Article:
But today I want to make clear that I want the Coalition to go further and faster in delivering the full £10,000. Because, bluntly, the pressure on family finances is reaching boiling point. Compared to those at the top, these families have seen their earnings in decline for a decade and that’s got worse since 2008 with lower real wages and fewer hours at work.
Ongoing consolidation in the UK public finances has meant necessary increases in taxation, reductions in spending, restrictions on public sector pay, and higher contributions on pensions. Last year brought much higher world inflation – some food prices have doubled, some energy prices have gone up by 50%. And, yes, we are now seeing some moderation in inflation. But, in just three years, real household disposable incomes have fallen by some 5 per cent – one of the biggest squeezes since the 1950s, since the records began.
These families cannot be made to wait. Household budgets are approaching a state of emergency and the Government needs a rapid response.
Delivering the £10,000 personal allowance more quickly will need to be fully funded. We cannot just cut taxes by raising borrowing – that is just extra taxation deferred. And it would undermine our success in restoring stability and credibility to the public finances. So we need to find the money – and that will not be easy, of course.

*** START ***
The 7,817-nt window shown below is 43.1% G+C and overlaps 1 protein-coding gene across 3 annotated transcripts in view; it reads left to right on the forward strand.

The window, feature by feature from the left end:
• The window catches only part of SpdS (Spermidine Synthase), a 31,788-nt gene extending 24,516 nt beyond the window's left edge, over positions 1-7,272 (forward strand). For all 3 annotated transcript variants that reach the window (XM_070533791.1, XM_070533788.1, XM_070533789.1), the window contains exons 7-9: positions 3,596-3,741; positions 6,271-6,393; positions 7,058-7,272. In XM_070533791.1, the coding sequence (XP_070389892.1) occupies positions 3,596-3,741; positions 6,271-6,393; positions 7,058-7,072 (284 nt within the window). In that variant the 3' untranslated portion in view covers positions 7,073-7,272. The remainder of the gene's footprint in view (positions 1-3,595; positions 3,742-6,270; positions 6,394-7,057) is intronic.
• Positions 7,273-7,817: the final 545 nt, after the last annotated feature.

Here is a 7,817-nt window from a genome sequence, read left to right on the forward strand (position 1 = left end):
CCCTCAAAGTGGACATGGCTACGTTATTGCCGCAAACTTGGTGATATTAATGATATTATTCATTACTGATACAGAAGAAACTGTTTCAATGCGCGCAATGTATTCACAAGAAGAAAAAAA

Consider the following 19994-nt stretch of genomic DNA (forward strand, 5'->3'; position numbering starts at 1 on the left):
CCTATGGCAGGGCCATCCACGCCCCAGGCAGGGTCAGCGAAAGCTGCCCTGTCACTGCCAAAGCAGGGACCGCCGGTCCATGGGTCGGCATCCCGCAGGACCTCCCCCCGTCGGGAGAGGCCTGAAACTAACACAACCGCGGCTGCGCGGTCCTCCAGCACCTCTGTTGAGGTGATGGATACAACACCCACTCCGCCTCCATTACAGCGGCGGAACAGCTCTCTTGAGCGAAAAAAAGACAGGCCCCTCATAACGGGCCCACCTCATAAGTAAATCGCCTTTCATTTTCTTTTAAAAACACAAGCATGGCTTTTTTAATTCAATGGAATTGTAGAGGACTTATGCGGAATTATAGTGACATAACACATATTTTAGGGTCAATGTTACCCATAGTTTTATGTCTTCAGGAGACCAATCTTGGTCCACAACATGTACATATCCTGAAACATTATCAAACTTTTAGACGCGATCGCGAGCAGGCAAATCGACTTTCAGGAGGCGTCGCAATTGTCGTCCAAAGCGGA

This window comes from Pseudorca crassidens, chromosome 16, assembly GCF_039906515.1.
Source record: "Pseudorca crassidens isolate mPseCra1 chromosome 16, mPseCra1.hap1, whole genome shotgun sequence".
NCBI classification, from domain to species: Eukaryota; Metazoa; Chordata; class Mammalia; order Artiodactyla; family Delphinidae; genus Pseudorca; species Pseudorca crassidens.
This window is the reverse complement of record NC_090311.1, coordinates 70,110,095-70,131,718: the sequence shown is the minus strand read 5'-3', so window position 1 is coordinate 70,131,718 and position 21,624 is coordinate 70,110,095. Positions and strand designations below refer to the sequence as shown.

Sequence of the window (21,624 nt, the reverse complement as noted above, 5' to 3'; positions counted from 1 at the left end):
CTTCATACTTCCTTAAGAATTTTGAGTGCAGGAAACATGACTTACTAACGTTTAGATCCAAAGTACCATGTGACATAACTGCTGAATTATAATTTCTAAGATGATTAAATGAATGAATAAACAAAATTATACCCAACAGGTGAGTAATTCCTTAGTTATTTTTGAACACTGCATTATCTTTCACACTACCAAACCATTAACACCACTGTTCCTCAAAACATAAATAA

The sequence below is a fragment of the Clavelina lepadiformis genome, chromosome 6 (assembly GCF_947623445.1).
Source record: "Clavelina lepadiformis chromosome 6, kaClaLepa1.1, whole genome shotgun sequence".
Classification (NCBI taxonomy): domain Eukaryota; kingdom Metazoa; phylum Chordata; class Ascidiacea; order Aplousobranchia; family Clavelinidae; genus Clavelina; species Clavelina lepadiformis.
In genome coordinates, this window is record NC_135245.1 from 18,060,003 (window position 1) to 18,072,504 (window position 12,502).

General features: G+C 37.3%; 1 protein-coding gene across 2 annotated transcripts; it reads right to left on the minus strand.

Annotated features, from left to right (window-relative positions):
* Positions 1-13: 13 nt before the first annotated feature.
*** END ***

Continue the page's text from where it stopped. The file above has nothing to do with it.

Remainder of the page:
But to those who say: we cannot afford to do this, I say we cannot afford not to do this. And it is because of the pressure our economy is under that there is now an urgent need to give families more help; an urgent need to rebalance our tax system so it rewards work and encourages ordinary people to drive growth. And that means those who are better off paying their fair share.
In its recent excellent report ‘Divided We Stand’ the OECD noted how the incomes of the richest 1 per cent have soared away from everyone else over the last 20 years and showed that these people could be making a bigger tax contribution. They also made clear that the right way to do this is not to increase marginal tax rates on work any further. This would simply drive many of the rich away to other countries or encourage them to use tax avoidance mechanisms more aggressively. Instead, they suggest, governments need to look at tackling industrial-scale tax avoidance as well as at the allowances and reliefs which favour those on very high incomes.
That is how we can raise the average taxes paid by the very rich without any further rise in marginal rates. To that end the Coalition set up the Aaronson Review to look at a General Anti-Avoidance Rule on tax so that the tax industry cannot spend all its time creating ever more contrived schemes undermining the principles and intentions of the system.